according to the construction and operation of the device it will be seen that the coil is the only part that engages directly with the road, and is of a character to withstand long wear. The varions convolutions present separate engaging points with the road, thus creating an effective grip for preventing lateral slippage. The convolutions, closely wound as they are, present a com bined surface which will not injure the tire. There is practically no tendency for the convolutions to open when the coil is bent into arcuate form due to the heaviness of the wire and the fact that the coil is composed of closely wound convolutions. In any event any tendency for the outer portions of the coil to open is very slight and insufficient to prevent the coil acting as a proper protection or armor to the cross member or core especially when the convolutions are flattened or upset (see Fig. at). Should any )art or parts of the coiled wire break in service it does not materially weaken or lessen the usefulness of the coil as a wearing and roadengaging part. The separate parts or convolutions will still continue to grip the wire rope or core and perform their original functions. Though having considerable stiffness to withstand a heavy blow and take it off the tire, yet the device possesses a certain amount of corformability and also a remarkable degree of elasticity. This elasticity results from the employment of a coil of spring wire as a cover for the cross member or core and which elasticity is increased by upsetting the convolutions of the coil to overlap one another as above indicated and which in practice practically eliminates vibration upon the vehicle. The upsetting of the convolutions to overlap one another, apart from giving increased elasticity or resiliency to the device, enables the convolutions forming the coil to present a larger wearing surface than they would otherwise do and also enables them to support one another when pressure is brought to bear upon them.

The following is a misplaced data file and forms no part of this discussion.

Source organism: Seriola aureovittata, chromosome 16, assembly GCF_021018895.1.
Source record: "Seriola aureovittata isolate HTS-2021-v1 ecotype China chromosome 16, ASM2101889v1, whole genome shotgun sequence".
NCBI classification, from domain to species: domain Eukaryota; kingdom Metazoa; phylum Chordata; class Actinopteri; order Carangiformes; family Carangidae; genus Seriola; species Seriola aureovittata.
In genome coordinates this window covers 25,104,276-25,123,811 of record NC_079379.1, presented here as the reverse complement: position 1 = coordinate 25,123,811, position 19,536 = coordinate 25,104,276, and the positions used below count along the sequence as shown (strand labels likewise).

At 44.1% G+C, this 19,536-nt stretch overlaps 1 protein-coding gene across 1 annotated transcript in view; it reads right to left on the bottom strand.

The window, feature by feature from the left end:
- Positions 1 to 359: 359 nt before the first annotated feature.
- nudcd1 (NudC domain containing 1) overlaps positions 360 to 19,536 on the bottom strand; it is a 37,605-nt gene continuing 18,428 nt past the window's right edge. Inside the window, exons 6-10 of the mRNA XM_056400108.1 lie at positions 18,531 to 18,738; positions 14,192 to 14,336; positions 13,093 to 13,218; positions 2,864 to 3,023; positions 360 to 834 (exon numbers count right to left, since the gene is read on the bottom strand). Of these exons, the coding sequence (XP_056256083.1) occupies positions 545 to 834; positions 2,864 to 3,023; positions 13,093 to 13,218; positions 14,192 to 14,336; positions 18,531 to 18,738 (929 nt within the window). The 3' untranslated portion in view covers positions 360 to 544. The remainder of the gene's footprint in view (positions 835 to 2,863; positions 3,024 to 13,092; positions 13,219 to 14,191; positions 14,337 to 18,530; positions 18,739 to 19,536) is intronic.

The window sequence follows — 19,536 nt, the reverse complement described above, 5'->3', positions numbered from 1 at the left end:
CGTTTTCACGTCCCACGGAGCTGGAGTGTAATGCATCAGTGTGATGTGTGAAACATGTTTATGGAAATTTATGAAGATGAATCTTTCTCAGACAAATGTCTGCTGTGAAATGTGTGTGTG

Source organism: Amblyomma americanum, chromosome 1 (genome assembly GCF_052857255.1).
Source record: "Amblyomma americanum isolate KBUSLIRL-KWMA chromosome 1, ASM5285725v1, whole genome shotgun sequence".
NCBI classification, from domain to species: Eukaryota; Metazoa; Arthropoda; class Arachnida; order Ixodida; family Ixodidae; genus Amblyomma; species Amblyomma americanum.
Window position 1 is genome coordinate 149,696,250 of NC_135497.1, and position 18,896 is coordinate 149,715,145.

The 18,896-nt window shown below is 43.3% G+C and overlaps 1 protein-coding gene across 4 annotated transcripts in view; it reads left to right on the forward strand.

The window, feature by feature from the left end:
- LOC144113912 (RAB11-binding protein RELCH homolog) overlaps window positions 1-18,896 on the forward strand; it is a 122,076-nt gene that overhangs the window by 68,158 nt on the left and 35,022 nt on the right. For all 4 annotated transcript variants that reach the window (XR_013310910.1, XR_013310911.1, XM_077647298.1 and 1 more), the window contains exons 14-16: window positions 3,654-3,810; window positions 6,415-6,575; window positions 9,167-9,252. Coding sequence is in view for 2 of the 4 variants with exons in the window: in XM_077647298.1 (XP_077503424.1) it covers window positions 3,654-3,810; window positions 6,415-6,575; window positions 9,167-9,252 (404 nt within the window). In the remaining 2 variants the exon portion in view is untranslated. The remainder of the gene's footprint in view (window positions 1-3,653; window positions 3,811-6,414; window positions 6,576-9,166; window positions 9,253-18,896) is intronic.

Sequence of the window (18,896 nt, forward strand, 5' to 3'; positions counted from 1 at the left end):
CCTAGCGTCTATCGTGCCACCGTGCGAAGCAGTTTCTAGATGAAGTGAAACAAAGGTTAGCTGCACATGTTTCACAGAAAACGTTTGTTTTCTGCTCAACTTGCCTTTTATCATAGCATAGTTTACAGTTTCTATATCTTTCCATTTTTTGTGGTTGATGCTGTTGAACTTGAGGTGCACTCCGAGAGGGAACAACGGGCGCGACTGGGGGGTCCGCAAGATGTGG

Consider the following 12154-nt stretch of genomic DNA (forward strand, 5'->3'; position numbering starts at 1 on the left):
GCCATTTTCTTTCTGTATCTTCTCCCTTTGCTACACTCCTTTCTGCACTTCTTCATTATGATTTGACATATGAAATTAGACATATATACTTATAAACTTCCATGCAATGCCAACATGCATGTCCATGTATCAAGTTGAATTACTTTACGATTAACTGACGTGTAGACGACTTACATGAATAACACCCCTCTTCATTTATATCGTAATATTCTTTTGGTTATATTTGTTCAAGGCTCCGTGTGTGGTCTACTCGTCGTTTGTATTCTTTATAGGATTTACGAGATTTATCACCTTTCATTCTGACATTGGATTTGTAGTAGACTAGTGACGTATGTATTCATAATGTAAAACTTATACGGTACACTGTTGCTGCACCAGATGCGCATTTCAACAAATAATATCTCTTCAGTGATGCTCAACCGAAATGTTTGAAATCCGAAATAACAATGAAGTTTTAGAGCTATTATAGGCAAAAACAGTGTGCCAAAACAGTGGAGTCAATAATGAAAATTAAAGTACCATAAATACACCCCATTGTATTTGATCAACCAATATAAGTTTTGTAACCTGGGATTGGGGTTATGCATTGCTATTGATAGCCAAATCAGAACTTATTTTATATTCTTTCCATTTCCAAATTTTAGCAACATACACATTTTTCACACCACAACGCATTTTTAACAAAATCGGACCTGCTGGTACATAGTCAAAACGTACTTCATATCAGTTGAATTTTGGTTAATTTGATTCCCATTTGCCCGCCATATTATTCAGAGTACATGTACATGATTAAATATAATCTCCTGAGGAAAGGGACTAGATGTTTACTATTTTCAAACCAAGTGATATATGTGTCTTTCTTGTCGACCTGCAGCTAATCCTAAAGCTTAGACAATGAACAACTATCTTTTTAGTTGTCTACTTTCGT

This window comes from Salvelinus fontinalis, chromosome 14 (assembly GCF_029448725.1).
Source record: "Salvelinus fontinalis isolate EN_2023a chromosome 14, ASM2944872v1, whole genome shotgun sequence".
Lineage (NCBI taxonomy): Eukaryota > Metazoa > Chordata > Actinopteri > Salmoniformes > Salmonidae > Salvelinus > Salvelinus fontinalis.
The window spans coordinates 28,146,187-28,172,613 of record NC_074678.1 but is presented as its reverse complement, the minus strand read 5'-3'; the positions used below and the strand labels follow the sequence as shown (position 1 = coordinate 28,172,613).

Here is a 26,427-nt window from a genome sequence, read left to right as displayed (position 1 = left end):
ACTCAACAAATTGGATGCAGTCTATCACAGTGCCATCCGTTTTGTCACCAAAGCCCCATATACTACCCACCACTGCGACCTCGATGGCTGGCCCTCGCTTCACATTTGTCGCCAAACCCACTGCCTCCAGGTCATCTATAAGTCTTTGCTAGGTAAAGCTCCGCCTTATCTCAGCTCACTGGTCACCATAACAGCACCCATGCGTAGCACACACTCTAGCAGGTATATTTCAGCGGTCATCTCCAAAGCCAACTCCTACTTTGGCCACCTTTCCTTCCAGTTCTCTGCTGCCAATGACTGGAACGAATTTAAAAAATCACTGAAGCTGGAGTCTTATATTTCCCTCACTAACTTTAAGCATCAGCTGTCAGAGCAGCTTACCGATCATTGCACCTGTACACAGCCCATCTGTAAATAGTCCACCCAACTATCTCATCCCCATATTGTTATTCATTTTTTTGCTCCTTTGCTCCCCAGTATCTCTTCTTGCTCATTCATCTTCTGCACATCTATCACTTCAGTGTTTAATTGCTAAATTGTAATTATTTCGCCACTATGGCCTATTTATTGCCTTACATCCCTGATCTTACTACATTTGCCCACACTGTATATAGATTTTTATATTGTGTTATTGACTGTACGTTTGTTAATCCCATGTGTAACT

The construction shown in Fig. 6 possesses special adaptability in that the convolutions cannot be disrupted by an upwardly wiping blow as, for example, by the lateral engagement thereof with a curb. In such case, owing to the reverse bend of the convolutions, the resulting force brought to bear upon the convolutions from either side can exert no disrupting influence and will be deflected, the convolutions being only flattened.